Karja church is rich with ornaments and symbols. On each visit, new details seem to catch one's attention, which makes it one of my favorite churches to visit in Estonia. A unique feature of Karja church are the pagan symbols on the ceiling above the alter.
The people of Saaremaa were converted to Christianity by German crusaders in the 13th century, but apparently this was done partially by integrating pagan symbolism and rituals, as well as by building churches on pagan holy places.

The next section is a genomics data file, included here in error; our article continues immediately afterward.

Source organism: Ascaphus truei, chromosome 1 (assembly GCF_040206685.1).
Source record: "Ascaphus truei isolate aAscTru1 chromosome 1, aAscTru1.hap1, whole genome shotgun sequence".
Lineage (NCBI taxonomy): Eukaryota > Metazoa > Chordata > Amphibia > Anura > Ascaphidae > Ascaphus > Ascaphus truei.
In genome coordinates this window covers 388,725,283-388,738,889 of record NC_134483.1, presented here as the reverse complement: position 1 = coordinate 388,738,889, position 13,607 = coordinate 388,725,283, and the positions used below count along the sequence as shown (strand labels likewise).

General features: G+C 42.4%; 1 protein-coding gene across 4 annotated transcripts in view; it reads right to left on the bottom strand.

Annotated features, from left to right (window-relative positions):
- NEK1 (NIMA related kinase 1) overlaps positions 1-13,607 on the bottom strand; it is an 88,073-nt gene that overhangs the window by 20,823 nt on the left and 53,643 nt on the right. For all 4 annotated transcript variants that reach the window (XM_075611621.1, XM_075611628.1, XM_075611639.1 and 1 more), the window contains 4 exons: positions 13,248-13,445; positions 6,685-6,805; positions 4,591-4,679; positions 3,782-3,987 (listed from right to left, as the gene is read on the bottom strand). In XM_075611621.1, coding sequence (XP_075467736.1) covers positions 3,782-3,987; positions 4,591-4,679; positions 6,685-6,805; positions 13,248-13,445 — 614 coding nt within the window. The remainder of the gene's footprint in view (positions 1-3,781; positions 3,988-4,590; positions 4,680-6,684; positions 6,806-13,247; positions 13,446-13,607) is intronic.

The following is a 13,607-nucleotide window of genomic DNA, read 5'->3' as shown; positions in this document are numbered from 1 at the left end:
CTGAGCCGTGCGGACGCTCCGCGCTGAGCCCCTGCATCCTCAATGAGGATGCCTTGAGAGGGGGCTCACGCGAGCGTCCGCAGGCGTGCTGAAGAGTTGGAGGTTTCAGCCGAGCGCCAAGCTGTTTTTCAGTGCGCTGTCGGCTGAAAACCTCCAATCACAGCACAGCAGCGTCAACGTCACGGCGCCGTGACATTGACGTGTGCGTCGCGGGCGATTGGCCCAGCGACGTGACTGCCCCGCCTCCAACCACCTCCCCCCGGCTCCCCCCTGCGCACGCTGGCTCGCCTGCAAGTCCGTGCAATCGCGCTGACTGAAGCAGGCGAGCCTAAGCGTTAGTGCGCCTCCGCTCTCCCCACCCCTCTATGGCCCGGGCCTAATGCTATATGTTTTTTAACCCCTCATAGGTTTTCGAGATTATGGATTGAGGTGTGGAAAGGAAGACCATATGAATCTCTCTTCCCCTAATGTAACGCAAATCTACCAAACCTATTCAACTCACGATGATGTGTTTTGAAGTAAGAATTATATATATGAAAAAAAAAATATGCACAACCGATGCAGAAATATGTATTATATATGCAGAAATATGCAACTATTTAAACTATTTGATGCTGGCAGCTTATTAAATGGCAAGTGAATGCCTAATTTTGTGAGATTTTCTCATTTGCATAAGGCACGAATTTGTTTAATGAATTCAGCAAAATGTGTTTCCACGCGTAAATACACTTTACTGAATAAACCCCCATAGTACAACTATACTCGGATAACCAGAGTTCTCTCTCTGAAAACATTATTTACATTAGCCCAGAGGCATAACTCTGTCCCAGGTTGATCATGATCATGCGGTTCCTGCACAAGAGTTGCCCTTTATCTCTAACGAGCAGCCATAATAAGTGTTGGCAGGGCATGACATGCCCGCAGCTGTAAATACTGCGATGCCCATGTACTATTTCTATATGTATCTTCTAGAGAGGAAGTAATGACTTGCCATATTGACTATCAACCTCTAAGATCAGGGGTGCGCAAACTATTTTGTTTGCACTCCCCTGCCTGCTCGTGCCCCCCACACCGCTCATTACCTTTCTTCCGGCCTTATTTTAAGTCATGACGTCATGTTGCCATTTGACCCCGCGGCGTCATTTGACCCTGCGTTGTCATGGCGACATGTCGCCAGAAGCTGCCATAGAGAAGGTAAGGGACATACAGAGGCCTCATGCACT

The pagan plaited lattice symbol (below) was believed to hold off evil spirits.
These next two pagan symbols are a triskelion with a broken leg and a person looking backwards through it's legs (called a legged devil).
It remains a miracle that these symbols survived for over 700 years.
Kaarma church, another church on Saaremaa, has a large pentagram painted on a wall near the alter.
Location: 58°31'24"N 22°43'57"E on: Google Maps, OpenStreetMap, Maa Amet.
Copyright Otto de Voogd 2007